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State focused on Philly school violence

Inquirer staff writer Brittany Talarico writes:

Pennsylvania Secretary of Education Gerald Zahorchak said this morning his department is on a constant mission to stem classroom violence in the Philadelphia School District.

There were more than 6,200 violations of the code of conduct committed by district students between the 2006 and 2007 school year.

"We want to get at the root of violence everywhere we can," Zahorchak said as he prepared to speak at the Pennsylvania's Governor's Forum at the Double Tree Hotel on South Broad Street.

About 200 members of the Pennsylvania education community attended the forum, which focused on preparing children for early childhood education.

"Today's program is probably the biggest prevention activity against violence that we can invest in," Zahorchak said. "If we make sure kids come to school ready and they achieve, it will help us quell violence in the classroom. Achieving students generally are not safety problems."

Other proactive measures the department has taken include emotional support strategies which promote positive thinking and routines in schools.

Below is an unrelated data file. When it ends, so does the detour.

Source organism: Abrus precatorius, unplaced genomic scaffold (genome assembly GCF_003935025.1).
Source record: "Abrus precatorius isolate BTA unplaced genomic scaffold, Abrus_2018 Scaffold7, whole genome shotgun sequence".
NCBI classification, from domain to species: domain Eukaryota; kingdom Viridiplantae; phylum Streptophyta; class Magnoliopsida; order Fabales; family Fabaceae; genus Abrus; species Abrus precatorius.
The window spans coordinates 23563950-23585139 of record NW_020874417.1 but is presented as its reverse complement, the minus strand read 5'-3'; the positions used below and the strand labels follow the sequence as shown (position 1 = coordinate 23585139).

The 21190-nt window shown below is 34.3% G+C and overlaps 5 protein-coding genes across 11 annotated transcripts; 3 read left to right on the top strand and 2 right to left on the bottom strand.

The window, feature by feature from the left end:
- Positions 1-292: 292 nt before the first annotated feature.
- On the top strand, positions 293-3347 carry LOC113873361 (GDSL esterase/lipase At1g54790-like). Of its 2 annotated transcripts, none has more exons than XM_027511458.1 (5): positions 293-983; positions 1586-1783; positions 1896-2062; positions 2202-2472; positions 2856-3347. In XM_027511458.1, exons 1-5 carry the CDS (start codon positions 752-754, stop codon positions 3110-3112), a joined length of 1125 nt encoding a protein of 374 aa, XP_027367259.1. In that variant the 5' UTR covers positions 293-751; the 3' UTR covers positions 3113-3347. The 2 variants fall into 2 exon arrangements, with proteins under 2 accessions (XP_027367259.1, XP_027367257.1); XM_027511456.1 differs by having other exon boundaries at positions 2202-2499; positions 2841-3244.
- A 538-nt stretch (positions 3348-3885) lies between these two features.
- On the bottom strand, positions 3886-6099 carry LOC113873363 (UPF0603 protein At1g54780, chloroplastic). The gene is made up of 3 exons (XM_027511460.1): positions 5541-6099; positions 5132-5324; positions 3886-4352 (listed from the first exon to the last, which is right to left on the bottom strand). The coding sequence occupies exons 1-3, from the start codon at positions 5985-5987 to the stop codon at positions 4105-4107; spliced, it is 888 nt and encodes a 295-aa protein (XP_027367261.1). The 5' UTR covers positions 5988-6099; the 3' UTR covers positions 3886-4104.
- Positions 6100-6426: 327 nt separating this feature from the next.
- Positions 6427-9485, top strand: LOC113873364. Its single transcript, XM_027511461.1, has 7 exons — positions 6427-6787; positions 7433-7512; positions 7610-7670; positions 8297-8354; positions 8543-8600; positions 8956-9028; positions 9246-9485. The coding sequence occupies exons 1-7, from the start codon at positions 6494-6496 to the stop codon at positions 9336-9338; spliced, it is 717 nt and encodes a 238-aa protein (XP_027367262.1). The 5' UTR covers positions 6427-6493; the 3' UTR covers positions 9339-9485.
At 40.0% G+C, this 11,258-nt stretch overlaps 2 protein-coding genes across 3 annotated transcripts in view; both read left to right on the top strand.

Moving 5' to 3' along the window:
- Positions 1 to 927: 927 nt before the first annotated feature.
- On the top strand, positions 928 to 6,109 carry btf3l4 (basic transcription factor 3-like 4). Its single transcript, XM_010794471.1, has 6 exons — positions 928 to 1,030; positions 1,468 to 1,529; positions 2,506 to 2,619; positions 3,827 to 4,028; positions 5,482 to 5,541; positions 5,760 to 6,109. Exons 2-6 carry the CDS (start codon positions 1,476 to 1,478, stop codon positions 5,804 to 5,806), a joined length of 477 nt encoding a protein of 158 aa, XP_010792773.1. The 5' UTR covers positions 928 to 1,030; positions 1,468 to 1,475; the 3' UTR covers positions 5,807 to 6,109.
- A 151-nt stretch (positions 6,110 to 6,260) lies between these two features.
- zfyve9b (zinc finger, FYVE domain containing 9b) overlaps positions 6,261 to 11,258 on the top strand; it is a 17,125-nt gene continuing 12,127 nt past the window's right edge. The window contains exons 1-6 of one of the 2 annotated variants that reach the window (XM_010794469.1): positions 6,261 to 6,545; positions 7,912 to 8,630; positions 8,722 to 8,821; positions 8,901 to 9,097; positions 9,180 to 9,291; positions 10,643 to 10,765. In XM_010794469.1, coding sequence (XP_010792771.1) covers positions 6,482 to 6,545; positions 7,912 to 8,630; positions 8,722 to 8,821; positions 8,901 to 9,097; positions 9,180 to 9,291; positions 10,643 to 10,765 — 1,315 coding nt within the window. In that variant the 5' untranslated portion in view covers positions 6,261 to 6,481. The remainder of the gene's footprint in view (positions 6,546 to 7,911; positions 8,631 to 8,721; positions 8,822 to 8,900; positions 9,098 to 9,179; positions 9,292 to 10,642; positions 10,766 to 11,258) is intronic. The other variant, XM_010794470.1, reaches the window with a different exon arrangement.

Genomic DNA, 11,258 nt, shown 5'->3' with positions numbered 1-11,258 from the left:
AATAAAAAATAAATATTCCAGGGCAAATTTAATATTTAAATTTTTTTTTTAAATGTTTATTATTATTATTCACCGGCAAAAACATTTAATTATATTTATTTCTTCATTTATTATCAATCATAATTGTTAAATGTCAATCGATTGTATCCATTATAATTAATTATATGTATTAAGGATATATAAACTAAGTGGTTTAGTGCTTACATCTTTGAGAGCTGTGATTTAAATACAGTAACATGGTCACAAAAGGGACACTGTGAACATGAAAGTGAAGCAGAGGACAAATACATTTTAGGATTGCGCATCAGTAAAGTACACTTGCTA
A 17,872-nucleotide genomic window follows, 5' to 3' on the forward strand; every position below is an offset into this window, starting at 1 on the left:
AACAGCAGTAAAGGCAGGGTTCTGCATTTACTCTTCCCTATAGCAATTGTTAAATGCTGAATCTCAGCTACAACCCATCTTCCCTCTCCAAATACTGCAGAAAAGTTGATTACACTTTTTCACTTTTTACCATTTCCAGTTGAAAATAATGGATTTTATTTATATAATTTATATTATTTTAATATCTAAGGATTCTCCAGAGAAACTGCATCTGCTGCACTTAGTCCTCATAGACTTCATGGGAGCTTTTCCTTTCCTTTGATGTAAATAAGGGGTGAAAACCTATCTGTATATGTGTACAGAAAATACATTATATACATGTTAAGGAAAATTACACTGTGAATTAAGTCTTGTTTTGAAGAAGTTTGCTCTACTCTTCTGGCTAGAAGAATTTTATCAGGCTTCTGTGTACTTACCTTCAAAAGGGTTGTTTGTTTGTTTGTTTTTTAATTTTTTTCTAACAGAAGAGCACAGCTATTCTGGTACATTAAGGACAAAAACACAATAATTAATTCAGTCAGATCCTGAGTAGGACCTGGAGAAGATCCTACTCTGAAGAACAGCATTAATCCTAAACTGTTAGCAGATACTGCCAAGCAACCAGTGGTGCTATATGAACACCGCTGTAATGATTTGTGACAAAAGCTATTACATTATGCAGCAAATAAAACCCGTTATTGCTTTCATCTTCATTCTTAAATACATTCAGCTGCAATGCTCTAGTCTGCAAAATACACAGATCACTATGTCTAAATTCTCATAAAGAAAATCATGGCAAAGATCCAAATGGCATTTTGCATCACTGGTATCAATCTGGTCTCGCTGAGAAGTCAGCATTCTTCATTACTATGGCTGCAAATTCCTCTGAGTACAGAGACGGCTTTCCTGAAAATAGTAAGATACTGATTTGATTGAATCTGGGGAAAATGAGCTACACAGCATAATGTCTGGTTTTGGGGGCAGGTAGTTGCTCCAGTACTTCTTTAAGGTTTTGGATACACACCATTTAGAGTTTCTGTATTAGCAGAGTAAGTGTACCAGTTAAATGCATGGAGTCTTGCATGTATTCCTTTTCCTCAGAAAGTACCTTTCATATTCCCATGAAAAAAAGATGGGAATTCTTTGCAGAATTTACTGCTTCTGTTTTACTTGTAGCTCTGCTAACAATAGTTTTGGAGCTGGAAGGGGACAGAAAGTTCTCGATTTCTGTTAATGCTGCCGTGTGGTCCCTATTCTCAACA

"We are calling this movement in Pennsylvania wellness or resiliency," Zahorchak said. "Resiliency training is going on across the state by the Department of Education getting at the root of the violence problem."

The Pennsylvania Department of Education is also partnering with the Highmark Healthy High Five program to provide schools with $7,500 grants to fund an anti-bullying model, he said.

Along with violence, Zahorchak said performance in schools is one of the top priorities of his department.

He was proud to hear that one Philadelphia high school, Masterman, was recognized this week in the U.S News and World Report's latest ranking of the top 100 schools in the country. However, he was not surprised this was the only Pennsylvania school on the list.

"Our high schools are flat," Zahorchak said. "It's not a Philly problem, it's a commonwealth problem. It's in rural schools, in suburban schools and in city school and we have to recognize that...Our high school performance is something we need to make the highest priority in Pennsylvania in all sectors, the business community, the family, the schools, and the government."

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